Greece under European Union diktat
For the first time since the introduction of its common currency, the European Union has made a country subject to its diktat. The European Commission intends to rigorously supervise the brutal austerity programme by which the Greek government plans to cut its budget deficit from 13 to 3 percent of the country’s gross domestic product within two years.
The basis for the virtual dictatorship of the EU bureaucracy is a plan submitted in January by the Greek government to the European Commission. The plan envisages an overall reduction in public expenditure of 10 percent, public service wage cuts and job cuts, a two-year increase in the retirement age, cuts in the health service, and higher taxes, including a tax surcharge on fuel.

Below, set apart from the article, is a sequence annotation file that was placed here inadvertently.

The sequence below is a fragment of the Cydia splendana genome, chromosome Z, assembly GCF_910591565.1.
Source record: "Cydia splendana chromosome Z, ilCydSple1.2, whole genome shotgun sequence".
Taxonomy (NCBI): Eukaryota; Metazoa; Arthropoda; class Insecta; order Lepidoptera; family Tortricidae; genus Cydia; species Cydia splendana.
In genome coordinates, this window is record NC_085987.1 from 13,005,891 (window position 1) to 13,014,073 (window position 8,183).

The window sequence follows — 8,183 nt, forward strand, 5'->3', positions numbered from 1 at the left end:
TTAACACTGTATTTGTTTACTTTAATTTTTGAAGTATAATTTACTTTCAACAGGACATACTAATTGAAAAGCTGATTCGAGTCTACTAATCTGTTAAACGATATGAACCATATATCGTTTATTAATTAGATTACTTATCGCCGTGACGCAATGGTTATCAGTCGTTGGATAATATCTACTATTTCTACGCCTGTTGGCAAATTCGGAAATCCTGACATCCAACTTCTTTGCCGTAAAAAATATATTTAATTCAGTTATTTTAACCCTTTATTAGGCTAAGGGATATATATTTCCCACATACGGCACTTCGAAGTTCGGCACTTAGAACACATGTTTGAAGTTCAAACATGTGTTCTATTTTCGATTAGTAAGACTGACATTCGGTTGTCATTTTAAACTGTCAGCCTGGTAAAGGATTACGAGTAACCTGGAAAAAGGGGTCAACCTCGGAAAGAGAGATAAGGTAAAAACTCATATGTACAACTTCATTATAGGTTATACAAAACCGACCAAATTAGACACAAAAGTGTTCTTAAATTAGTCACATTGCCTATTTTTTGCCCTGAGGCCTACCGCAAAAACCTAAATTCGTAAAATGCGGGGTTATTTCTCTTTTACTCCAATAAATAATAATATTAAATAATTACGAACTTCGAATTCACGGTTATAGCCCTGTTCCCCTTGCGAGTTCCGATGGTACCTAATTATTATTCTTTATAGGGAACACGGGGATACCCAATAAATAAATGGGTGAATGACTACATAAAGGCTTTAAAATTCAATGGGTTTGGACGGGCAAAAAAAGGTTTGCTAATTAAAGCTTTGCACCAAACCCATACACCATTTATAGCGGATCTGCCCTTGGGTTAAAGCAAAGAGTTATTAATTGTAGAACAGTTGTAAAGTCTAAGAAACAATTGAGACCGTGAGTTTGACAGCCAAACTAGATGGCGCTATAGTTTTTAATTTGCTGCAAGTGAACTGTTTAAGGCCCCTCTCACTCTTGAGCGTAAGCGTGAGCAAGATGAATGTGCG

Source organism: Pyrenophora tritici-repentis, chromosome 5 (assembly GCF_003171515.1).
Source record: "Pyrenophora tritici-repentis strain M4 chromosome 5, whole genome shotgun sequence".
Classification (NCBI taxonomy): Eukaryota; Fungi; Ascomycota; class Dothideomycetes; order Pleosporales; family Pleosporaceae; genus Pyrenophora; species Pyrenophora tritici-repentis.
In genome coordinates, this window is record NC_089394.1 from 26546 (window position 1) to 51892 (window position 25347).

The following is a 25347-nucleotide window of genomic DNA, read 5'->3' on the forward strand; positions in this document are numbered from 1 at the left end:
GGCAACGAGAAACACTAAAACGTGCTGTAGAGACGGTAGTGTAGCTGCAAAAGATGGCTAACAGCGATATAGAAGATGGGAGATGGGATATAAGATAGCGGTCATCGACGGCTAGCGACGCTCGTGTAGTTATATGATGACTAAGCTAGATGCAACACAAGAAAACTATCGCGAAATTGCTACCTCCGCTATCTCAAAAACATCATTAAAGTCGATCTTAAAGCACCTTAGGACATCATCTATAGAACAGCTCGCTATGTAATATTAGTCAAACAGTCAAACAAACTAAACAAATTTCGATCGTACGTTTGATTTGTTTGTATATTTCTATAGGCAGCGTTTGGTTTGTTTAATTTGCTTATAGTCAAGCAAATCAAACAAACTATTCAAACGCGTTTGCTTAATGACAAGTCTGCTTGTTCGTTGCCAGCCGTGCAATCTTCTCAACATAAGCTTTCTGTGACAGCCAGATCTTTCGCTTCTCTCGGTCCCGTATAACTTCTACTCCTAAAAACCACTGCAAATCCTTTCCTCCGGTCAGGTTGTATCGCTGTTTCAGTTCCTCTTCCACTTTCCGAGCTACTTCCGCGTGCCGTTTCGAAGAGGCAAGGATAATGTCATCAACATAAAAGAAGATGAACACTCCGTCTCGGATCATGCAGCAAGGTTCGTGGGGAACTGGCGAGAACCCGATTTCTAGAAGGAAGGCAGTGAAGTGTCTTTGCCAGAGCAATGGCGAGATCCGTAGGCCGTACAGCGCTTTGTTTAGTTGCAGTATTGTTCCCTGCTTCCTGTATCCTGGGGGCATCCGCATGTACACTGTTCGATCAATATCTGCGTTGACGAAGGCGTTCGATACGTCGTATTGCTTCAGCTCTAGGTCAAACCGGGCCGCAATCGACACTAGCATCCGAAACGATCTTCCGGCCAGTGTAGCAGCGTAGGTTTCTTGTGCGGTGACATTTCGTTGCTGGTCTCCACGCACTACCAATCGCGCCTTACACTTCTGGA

The European Union spent three weeks examining the plan and intends to review its implementation every one to three months. If the Greek government deviates in any way from the plan, Brussels threatens to impose even more sweeping austerity measures.
EU Economics and Currency Commissioner Joaquin Almunia said last week, “We support and will supervise Greece with all the means at our disposal.” He added that the “reforms” of the health service, pension entitlements and the job market had “urgently” to be implemented. Any deviation would result in “immediate additional cost-cutting requirements.”
In practice, this means that the elected members of the Greek parliament and the Greek government can no longer freely decide on expenditures that affect the lives of millions of citizens. Sovereignty over the Greek budget lies with non-elected bureaucrats in Brussels, who lack any democratic legitimacy.